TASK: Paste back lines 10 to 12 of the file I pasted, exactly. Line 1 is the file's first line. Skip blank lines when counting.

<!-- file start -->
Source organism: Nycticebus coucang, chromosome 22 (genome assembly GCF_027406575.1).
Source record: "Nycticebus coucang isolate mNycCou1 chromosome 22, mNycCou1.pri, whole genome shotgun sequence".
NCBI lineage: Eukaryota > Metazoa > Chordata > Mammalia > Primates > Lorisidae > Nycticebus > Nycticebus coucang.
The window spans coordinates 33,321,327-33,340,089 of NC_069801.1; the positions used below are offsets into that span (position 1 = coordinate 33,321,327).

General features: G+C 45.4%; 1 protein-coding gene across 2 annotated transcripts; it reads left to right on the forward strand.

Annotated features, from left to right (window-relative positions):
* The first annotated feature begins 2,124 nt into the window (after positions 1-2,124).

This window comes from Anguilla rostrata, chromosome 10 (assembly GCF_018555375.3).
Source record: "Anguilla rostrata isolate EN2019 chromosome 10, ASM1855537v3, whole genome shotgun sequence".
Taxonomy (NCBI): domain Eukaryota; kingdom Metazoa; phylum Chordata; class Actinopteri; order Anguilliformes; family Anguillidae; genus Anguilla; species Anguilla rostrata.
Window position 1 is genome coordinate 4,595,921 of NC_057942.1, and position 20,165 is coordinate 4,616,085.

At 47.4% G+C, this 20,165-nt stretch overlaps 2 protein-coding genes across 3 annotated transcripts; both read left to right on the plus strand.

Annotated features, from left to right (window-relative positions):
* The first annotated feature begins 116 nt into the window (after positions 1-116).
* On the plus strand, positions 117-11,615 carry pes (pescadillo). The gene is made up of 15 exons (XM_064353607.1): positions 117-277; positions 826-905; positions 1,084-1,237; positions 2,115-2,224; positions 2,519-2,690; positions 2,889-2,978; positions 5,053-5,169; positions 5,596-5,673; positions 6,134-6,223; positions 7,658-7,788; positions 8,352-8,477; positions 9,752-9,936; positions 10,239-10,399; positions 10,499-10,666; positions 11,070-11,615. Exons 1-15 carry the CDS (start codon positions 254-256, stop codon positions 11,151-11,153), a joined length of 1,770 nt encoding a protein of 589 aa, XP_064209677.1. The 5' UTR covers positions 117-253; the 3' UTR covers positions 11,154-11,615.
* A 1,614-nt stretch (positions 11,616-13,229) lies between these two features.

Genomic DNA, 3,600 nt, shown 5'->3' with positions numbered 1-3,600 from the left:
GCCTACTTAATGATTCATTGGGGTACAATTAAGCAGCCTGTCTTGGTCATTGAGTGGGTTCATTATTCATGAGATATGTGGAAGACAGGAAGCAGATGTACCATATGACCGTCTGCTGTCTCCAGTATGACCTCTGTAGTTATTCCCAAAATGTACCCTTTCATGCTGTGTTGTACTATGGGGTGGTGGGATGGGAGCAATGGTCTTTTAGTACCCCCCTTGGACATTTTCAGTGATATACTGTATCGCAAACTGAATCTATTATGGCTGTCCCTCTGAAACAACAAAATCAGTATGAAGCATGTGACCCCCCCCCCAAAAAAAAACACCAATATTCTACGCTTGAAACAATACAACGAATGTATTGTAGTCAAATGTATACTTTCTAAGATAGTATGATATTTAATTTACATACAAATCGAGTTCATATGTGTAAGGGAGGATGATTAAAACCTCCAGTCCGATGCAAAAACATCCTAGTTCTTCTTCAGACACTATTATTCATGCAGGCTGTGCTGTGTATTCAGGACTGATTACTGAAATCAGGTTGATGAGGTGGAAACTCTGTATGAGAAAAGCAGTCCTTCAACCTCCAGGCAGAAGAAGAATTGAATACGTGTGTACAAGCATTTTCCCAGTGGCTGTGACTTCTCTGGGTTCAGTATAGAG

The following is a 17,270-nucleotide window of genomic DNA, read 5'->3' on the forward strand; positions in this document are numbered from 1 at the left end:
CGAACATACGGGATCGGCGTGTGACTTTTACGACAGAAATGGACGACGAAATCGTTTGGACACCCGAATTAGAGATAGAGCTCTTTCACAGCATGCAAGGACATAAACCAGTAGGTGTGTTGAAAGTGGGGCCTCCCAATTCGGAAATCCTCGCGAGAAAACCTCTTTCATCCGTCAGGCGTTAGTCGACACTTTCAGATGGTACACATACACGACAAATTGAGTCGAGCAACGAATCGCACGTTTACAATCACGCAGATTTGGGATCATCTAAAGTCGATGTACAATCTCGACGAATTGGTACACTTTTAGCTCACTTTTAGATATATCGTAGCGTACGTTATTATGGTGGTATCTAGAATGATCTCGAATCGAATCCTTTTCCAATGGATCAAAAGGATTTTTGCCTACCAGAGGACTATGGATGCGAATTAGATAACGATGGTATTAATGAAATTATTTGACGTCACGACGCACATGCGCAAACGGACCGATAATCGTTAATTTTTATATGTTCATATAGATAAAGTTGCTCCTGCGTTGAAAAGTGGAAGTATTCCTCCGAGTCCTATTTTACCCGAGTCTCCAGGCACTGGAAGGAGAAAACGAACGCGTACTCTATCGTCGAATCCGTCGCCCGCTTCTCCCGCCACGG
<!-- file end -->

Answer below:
Taxonomy (NCBI): domain Eukaryota; kingdom Metazoa; phylum Chordata; class Actinopteri; order Anguilliformes; family Anguillidae; genus Anguilla; species Anguilla rostrata.
Window position 1 is genome coordinate 4,595,921 of NC_057942.1, and position 20,165 is coordinate 4,616,085.

At 47.4% G+C, this 20,165-nt stretch overlaps 2 protein-coding genes across 3 annotated transcripts; both read left to right on the plus strand.